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Organisational memory and the propensity to mentor

Dunham, Annette and Burt, Christopher 2008, Organisational memory and the propensity to mentor, in ECKM 2008 : Proceedings of ECKM 2008 The 9th European Conference on Knowledge Management, [The conference], [Southampton, England], pp. 262-267.

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Title Organisational memory and the propensity to mentor
Author(s) Dunham, Annette
Burt, Christopher
Conference name European Conference on Knowledge Management. Conference (9th : 2008 : Southampton, England)
Conference location Southampton, England
Conference dates 6-7 Sept. 2008
Title of proceedings ECKM 2008 : Proceedings of ECKM 2008 The 9th European Conference on Knowledge Management
Editor(s) [Unknown]
Publication date 2008
Conference series European Conference on Knowledge Management Conference
Start page 262
End page 267
Total pages 6
Publisher [The conference]
Place of publication [Southampton, England]
Keyword(s) aging workforce
mentoring
organisational memory
retirement
Summary In many countries, people are retiring earlier than ever before and the retirement of the baby boom generation over the next two decades further intensifies this trend. Accompanying this phenomenon is the potential loss of organisational knowledge and memory and with it, potential loss of the organisation's competitive advantage. Organisations, while recognising that older workers possess valuable organisational memory, seem to assume these same workers will readily divest themselves of their knowledge, if given the opportunity. Furthermore, offering experienced workers the opportunity to act as a mentor to pass on their knowledge is often mentioned in the management and related literature as a way of attracting and retaining these workers. While the relationships between age and the possession of organisational memory has been supported through age's positive relationship with organisational tenure and rank, past research on mentoring reveals a negative relationship between age and willingness to mentor. Employees, especially older workers in the possession of considerable organisational memory may, or may not be willing to divulge that information to others for a number of reasons. Their willingness to act as a mentor may be constrained by awareness of possible costs involved in the mentoring relationship. This paper investigates the relationship between an individual's estimated level of organisational knowledge and memory, and their inclination to mentor others. In doing so, it considers the expected costs and benefits of mentoring. It also investigates the role of mentoring in the psychological adjustment to retirement for older individuals, and discusses the rationale for a research agenda to address these issues and the likely variables of interest. The proposed research aims to go beyond the prescription of "mentoring others" as a general panacea for utilising the skills and experience of workers while ensuring the transfer of potentially threatened knowledge within organisations, by suggesting other motivations that may be operating when employees are invited to share or volunteer their prized knowledge.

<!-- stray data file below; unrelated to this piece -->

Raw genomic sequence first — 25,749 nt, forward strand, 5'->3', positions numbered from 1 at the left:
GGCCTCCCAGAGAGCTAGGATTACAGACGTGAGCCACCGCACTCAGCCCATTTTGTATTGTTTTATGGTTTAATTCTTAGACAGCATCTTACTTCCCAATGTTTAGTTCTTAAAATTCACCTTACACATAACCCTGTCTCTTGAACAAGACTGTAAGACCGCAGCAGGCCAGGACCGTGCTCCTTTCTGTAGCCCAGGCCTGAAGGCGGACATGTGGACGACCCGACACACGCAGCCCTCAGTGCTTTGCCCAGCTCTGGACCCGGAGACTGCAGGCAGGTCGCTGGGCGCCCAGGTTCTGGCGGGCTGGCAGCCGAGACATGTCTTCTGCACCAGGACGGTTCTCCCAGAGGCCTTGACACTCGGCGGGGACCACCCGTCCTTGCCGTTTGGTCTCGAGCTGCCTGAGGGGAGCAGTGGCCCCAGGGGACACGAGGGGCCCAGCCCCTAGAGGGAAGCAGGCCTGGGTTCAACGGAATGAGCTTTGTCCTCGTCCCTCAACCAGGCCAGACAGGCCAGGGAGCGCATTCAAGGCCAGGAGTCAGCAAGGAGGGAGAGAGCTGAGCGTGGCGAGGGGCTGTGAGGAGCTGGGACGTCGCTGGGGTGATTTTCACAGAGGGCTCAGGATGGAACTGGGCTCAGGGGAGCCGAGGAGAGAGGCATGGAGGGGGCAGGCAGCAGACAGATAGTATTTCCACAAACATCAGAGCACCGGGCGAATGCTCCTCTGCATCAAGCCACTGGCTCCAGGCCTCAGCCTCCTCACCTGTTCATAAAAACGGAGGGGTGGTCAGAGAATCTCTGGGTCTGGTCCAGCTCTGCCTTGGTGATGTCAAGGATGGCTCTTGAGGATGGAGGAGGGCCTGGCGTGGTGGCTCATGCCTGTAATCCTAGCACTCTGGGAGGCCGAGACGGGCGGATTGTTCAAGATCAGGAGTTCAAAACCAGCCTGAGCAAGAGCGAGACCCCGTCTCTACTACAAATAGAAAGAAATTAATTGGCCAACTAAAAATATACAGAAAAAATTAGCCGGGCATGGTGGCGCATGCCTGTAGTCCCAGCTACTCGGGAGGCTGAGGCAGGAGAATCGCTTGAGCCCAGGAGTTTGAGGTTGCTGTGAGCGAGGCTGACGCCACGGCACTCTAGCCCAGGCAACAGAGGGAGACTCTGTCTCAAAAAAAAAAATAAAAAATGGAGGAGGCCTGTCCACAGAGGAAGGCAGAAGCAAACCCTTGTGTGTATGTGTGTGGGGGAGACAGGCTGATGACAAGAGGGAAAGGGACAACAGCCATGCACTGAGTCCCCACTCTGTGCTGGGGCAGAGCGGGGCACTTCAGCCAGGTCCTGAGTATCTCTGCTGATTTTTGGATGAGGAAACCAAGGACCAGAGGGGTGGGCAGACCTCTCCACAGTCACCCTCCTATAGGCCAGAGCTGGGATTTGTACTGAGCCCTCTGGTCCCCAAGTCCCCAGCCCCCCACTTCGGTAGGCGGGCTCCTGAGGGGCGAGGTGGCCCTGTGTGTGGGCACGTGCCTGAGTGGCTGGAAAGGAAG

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ISBN 9781905305537
Language eng
Field of Research 179999 Psychology and Cognitive Sciences not elsewhere classified
Socio Economic Objective 970117 Expanding Knowledge in Psychology and Cognitive Sciences
HERDC Research category E1.1 Full written paper - refereed
Persistent URL http://hdl.handle.net/10536/DRO/DU:30052382

Document type: Conference Paper
Collection: Faculty of Health
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